Monday, June 22, 2020

CPEP Demands City Hall Defund Ottawa Police Services and Plans Upcoming Community Forum on Alternatives to Policing


Advocates renew calls to defund policing ahead of today’s 
Ottawa Police Services Board meeting and plan community forum 
on alternatives to take place on June 28th

22 June 2020 (unceded and unsurrendered Algonquin Territory / Ottawa) – The Ottawa Police Services (OPS) has been embroiled in scandals for years, most recently over the deaths of Adbirahman Abdi – a young Black man – and Greg Ritchie – a young Indigenous man – at the hands of its police officers, violent speech by its uniformed members and Ottawa Police Association president Matt Skof, and other discreditable conduct. Yet, despite the on-going harms inflicted upon racialized communities and residents year after year by OPS members, the police force continues to receive additional resources from the city, including $81-million just for the first phase of a new policing campus slatted for construction in the south end of the city and additional funds to hire 100 more officers. In light of the continued budget increases for the Ottawa Police, CPEP member Farnaz Farhang asks: “What exactly would it take for the city to even place a moratorium on policing expenditures, rather than continually rewarding police violence?”

Ahead of today’s Ottawa Police Services Board meeting, the Criminalization and Punishment Education Project (CPEP) stands shoulder-to-shoulder with advocates across the city and elsewhere demanding an end to policing, which is a racist colonial practice. CPEP believes that if Ottawa’s mayor, councillors, and officials are serious about ending racism and enhancing community safety, they must take steps to defund, disarm, and dismantle the OPS. The city must also support disbanding the Ottawa Police Association that erects barriers to holding officers accountable for the harms they inflict upon others, including their own members. CPEP member Ayan Tani states: “It’s past time that the City of Ottawa defund its police service to stop the violence they routinely inflict upon residents, particularly Black, Indigenous, Muslim and other racialized people. This would free-up resources that belong to our communities and need to be invested in our people to address housing, food, income, health and mental health, and other forms of insecurity experienced by many living on this part of Algonquin Territory so that we can all be safer and live well”.

CPEP’s call to defund the OPS comes on the heels of the “March for Justice for Adbirahman | Calls to Action for Black Lives” protest that took place this past Saturday, along with countless other actions across the world demanding an end to the deaths of Black, Indigenous and other racialized human beings at the hands of police. As calls to defund police have become part of mainstream discussion and debates on how to enhance our collective well-being and safety, there is a need for those most targeted by police violence in our city to be able to identify, develop, and implement community-led alternatives to policing. It is with this in mind that CPEP is organizing an online forum entitled We Keep Each Other Safe: A Community Forum to Organize Alternatives to Policing on Algonquin Territory (Ottawa). The event – taking place on Sunday, June 28th from 3:00pm to 6:00pm and broadcast live via CPEP’s Facebook, Instagram and Twitter pages – will feature interventions from local residents and groups on what community-led alternatives are required to meet human needs, promote safety and accountability, and transform the ways we relate to each other every day and respond to social harm.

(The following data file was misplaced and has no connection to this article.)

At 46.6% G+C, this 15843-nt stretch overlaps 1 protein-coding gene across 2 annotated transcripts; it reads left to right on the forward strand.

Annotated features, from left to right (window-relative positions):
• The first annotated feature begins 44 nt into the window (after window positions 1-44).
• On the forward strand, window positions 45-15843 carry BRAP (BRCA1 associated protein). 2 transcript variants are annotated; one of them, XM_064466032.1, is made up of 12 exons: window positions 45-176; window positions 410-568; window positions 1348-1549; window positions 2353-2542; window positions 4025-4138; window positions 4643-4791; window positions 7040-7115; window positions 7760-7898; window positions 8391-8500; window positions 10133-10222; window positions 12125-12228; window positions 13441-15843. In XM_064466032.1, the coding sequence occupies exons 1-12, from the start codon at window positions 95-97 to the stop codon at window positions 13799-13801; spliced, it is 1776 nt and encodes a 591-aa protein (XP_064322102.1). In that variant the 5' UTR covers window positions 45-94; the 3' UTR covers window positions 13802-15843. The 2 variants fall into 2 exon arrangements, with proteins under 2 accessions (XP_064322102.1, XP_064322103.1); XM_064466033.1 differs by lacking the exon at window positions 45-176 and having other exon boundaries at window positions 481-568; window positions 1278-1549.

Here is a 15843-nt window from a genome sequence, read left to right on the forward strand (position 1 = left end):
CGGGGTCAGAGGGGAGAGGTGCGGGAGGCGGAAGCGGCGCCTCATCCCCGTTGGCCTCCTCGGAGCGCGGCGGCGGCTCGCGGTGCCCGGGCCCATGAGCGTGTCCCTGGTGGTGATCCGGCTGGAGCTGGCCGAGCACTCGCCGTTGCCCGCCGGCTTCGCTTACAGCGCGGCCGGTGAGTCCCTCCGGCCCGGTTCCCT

Souheil Benslimane, a CPEP member, underscores the urgency of having such conversations and the need for them to lead to fundamental, rather than incremental, changes at this critical moment in history: “Policing is an inherently violent and racist practice. It kills. Communities striving for liberation and self-determination are not served by racist, white-supremacist, sexist, homophobic, classist, ableist and oppressive institutions like the OPS. We need and demand better than the violent status quo imposed upon us all without our consent. Through this forum, CPEP is providing one of many platforms needed now for visions to emerge on how to build a just city where all have access to the resources required to thrive and be safe”.

English and French Media Contact:
Souheil Benslimane
Member, Criminalization and Punishment Education Project
819-592-6469 / 

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